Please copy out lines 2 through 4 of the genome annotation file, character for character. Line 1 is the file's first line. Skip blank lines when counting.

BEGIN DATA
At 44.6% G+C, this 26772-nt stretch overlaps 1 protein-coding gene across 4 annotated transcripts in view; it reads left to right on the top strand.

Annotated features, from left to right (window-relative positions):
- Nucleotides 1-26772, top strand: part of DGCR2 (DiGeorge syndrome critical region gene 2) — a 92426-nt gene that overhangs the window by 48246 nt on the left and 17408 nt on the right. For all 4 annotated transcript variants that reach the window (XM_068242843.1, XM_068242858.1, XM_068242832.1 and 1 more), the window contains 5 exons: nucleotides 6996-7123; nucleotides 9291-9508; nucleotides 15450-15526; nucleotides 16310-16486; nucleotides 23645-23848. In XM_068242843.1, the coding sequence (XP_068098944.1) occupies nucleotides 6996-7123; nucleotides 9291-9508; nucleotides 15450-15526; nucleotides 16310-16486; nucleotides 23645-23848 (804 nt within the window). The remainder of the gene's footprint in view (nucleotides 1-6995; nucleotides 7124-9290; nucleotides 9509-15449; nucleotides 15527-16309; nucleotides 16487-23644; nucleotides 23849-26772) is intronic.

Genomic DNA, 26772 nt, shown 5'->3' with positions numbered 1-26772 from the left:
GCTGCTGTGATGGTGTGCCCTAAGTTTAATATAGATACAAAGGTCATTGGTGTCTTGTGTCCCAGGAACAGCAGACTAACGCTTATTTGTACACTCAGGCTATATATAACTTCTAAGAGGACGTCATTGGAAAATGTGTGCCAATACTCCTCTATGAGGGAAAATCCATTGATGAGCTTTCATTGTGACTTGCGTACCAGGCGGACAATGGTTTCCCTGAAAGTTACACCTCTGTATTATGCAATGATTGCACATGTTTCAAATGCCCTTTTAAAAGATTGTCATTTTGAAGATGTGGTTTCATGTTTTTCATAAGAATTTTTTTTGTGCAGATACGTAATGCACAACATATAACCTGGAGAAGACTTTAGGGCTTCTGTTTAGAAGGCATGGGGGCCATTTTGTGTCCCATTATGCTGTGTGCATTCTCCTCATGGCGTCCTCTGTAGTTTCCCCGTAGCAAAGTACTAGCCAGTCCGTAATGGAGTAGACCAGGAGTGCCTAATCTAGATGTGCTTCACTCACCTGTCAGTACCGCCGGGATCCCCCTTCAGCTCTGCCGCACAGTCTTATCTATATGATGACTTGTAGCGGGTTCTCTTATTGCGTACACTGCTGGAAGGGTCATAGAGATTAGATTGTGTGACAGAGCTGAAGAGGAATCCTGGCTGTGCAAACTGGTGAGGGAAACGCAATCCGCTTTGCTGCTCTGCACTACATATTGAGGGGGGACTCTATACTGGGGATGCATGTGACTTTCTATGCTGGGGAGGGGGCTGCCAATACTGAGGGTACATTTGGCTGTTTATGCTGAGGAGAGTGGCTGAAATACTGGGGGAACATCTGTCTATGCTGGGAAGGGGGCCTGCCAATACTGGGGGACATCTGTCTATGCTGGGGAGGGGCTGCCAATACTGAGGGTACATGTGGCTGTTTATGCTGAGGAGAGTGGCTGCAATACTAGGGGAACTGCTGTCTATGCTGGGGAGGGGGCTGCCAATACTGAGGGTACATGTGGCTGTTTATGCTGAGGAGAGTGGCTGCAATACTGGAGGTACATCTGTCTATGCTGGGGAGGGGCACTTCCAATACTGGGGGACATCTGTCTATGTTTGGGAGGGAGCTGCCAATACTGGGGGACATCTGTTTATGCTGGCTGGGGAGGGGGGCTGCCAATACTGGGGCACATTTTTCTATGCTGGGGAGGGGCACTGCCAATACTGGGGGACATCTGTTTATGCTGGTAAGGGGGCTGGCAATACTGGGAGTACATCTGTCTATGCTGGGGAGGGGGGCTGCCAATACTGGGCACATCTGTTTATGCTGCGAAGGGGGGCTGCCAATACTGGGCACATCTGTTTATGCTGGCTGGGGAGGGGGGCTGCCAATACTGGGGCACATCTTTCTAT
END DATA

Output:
Annotated features, from left to right (window-relative positions):
- Nucleotides 1-26772, top strand: part of DGCR2 (DiGeorge syndrome critical region gene 2) — a 92426-nt gene that overhangs the window by 48246 nt on the left and 17408 nt on the right. For all 4 annotated transcript variants that reach the window (XM_068242843.1, XM_068242858.1, XM_068242832.1 and 1 more), the window contains 5 exons: nucleotides 6996-7123; nucleotides 9291-9508; nucleotides 15450-15526; nucleotides 16310-16486; nucleotides 23645-23848. In XM_068242843.1, the coding sequence (XP_068098944.1) occupies nucleotides 6996-7123; nucleotides 9291-9508; nucleotides 15450-15526; nucleotides 16310-16486; nucleotides 23645-23848 (804 nt within the window). The remainder of the gene's footprint in view (nucleotides 1-6995; nucleotides 7124-9290; nucleotides 9509-15449; nucleotides 15527-16309; nucleotides 16487-23644; nucleotides 23849-26772) is intronic.

Genomic DNA, 26772 nt, shown 5'->3' with positions numbered 1-26772 from the left: